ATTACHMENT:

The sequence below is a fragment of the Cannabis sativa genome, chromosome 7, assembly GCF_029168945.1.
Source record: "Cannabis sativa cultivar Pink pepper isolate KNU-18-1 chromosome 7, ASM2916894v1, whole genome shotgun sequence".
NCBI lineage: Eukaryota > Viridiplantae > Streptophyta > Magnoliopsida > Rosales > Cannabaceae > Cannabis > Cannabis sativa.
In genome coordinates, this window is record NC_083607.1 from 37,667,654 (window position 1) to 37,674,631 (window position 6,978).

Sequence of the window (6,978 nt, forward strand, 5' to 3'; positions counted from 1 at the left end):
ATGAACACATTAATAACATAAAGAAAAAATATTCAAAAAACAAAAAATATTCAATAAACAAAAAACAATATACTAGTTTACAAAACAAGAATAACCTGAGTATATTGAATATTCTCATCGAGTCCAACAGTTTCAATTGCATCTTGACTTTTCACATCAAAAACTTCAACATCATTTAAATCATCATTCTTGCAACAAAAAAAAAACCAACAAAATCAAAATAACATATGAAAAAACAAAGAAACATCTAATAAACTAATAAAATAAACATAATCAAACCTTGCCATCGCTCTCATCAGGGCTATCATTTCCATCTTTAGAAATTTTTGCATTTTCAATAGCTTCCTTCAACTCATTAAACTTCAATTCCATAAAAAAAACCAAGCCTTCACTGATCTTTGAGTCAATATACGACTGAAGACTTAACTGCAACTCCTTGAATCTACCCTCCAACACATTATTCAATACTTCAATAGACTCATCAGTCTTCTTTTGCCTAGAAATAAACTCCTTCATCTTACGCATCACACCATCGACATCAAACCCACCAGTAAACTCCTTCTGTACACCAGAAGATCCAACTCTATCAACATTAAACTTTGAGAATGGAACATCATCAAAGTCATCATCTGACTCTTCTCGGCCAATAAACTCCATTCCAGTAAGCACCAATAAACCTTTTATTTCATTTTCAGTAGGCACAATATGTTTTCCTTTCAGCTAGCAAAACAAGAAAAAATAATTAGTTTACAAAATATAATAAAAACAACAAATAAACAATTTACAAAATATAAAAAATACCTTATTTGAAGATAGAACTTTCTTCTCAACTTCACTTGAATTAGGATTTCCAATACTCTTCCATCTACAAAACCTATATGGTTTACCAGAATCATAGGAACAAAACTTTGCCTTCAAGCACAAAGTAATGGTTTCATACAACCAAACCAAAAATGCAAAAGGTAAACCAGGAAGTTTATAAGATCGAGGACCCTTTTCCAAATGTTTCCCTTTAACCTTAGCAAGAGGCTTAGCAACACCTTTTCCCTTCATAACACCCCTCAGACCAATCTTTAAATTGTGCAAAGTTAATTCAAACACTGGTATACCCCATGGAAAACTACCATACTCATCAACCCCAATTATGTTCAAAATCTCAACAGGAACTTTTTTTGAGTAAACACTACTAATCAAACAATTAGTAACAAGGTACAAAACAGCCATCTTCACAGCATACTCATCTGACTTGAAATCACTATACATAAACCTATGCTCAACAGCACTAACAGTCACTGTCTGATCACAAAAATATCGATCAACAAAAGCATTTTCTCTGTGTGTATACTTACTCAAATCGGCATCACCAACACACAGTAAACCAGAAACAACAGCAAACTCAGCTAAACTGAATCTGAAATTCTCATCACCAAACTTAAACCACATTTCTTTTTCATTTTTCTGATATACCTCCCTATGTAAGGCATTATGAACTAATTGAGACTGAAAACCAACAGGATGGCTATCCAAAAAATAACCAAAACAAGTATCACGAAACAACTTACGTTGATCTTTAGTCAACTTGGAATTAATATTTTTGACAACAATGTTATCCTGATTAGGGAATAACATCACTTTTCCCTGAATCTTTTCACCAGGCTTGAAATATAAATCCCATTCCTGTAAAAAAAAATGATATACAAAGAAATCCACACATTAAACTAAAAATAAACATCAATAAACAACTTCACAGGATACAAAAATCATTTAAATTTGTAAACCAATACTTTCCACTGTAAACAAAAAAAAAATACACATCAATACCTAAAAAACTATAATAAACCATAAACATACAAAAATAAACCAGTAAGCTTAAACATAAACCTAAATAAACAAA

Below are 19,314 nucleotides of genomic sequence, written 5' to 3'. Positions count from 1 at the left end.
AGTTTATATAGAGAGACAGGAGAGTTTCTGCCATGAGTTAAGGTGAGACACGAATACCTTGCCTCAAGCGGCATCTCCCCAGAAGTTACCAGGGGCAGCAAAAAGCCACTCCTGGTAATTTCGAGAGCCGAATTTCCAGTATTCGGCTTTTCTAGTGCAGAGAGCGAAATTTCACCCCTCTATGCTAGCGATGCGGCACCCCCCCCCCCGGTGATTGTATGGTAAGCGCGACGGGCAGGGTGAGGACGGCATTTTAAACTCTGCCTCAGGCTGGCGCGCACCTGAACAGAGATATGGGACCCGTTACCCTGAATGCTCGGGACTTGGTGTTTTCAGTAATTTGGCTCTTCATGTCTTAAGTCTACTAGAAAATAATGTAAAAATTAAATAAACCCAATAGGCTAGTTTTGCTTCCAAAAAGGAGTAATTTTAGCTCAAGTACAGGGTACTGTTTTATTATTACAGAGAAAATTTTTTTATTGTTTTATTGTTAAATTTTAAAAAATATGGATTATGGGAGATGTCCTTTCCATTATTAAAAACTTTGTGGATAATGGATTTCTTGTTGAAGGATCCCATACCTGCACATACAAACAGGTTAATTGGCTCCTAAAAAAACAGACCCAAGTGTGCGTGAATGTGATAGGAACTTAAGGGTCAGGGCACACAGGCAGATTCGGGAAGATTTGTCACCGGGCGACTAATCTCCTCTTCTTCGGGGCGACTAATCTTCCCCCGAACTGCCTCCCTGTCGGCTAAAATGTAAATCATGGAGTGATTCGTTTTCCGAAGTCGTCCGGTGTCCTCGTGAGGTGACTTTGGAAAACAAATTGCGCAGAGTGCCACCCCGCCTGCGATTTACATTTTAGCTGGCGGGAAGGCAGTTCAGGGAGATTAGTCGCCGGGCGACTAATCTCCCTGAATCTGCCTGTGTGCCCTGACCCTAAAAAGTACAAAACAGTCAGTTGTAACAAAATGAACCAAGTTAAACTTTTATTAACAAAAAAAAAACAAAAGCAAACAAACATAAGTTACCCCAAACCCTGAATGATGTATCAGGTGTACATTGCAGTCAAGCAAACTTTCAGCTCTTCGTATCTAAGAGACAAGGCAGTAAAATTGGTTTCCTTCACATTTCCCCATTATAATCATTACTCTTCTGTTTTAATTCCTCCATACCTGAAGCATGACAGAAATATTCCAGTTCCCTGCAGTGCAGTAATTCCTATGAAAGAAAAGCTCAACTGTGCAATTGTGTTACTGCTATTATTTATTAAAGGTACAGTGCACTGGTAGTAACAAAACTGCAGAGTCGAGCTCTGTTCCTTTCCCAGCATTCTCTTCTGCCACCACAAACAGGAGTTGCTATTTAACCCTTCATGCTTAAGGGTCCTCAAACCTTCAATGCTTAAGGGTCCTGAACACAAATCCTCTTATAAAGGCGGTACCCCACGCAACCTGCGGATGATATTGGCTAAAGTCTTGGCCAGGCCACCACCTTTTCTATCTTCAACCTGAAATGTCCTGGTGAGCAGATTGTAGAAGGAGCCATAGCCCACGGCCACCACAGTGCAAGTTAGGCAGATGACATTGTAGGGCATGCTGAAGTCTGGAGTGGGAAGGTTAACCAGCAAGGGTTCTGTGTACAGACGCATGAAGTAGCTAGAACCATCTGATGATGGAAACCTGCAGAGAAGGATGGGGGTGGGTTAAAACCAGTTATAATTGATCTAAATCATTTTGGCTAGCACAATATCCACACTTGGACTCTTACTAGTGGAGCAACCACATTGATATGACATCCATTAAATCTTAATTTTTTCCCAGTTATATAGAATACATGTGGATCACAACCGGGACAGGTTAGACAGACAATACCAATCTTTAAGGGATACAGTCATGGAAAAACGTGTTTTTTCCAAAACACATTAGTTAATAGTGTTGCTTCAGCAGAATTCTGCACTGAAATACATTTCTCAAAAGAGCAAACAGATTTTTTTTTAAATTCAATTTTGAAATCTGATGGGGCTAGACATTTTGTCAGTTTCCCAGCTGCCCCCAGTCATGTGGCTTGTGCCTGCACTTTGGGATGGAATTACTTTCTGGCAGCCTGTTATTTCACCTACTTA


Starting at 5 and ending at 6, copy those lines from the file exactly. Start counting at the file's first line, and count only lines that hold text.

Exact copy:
Sequence of the window (6,978 nt, forward strand, 5' to 3'; positions counted from 1 at the left end):
ATGAACACATTAATAACATAAAGAAAAAATATTCAAAAAACAAAAAATATTCAATAAACAAAAAACAATATACTAGTTTACAAAACAAGAATAACCTGAGTATATTGAATATTCTCATCGAGTCCAACAGTTTCAATTGCATCTTGACTTTTCACATCAAAAACTTCAACATCATTTAAATCATCATTCTTGCAACAAAAAAAAAACCAACAAAATCAAAATAACATATGAAAAAACAAAGAAACATCTAATAAACTAATAAAATAAACATAATCAAACCTTGCCATCGCTCTCATCAGGGCTATCATTTCCATCTTTAGAAATTTTTGCATTTTCAATAGCTTCCTTCAACTCATTAAACTTCAATTCCATAAAAAAAACCAAGCCTTCACTGATCTTTGAGTCAATATACGACTGAAGACTTAACTGCAACTCCTTGAATCTACCCTCCAACACATTATTCAATACTTCAATAGACTCATCAGTCTTCTTTTGCCTAGAAATAAACTCCTTCATCTTACGCATCACACCATCGACATCAAACCCACCAGTAAACTCCTTCTGTACACCAGAAGATCCAACTCTATCAACATTAAACTTTGAGAATGGAACATCATCAAAGTCATCATCTGACTCTTCTCGGCCAATAAACTCCATTCCAGTAAGCACCAATAAACCTTTTATTTCATTTTCAGTAGGCACAATATGTTTTCCTTTCAGCTAGCAAAACAAGAAAAAATAATTAGTTTACAAAATATAATAAAAACAACAAATAAACAATTTACAAAATATAAAAAATACCTTATTTGAAGATAGAACTTTCTTCTCAACTTCACTTGAATTAGGATTTCCAATACTCTTCCATCTACAAAACCTATATGGTTTACCAGAATCATAGGAACAAAACTTTGCCTTCAAGCACAAAGTAATGGTTTCATACAACCAAACCAAAAATGCAAAAGGTAAACCAGGAAGTTTATAAGATCGAGGACCCTTTTCCAAATGTTTCCCTTTAACCTTAGCAAGAGGCTTAGCAACACCTTTTCCCTTCATAACACCCCTCAGACCAATCTTTAAATTGTGCAAAGTTAATTCAAACACTGGTATACCCCATGGAAAACTACCATACTCATCAACCCCAATTATGTTCAAAATCTCAACAGGAACTTTTTTTGAGTAAACACTACTAATCAAACAATTAGTAACAAGGTACAAAACAGCCATCTTCACAGCATACTCATCTGACTTGAAATCACTATACATAAACCTATGCTCAACAGCACTAACAGTCACTGTCTGATCACAAAAATATCGATCAACAAAAGCATTTTCTCTGTGTGTATACTTACTCAAATCGGCATCACCAACACACAGTAAACCAGAAACAACAGCAAACTCAGCTAAACTGAATCTGAAATTCTCATCACCAAACTTAAACCACATTTCTTTTTCATTTTTCTGATATACCTCCCTATGTAAGGCATTATGAACTAATTGAGACTGAAAACCAACAGGATGGCTATCCAAAAAATAACCAAAACAAGTATCACGAAACAACTTACGTTGATCTTTAGTCAACTTGGAATTAATATTTTTGACAACAATGTTATCCTGATTAGGGAATAACATCACTTTTCCCTGAATCTTTTCACCAGGCTTGAAATATAAATCCCATTCCTGTAAAAAAAAATGATATACAAAGAAATCCACACATTAAACTAAAAATAAACATCAATAAACAACTTCACAGGATACAAAAATCATTTAAATTTGTAAACCAATACTTTCCACTGTAAACAAAAAAAAAATACACATCAATACCTAAAAAACTATAATAAACCATAAACATACAAAAATAAACCAGTAAGCTTAAACATAAACCTAAATAAACAAA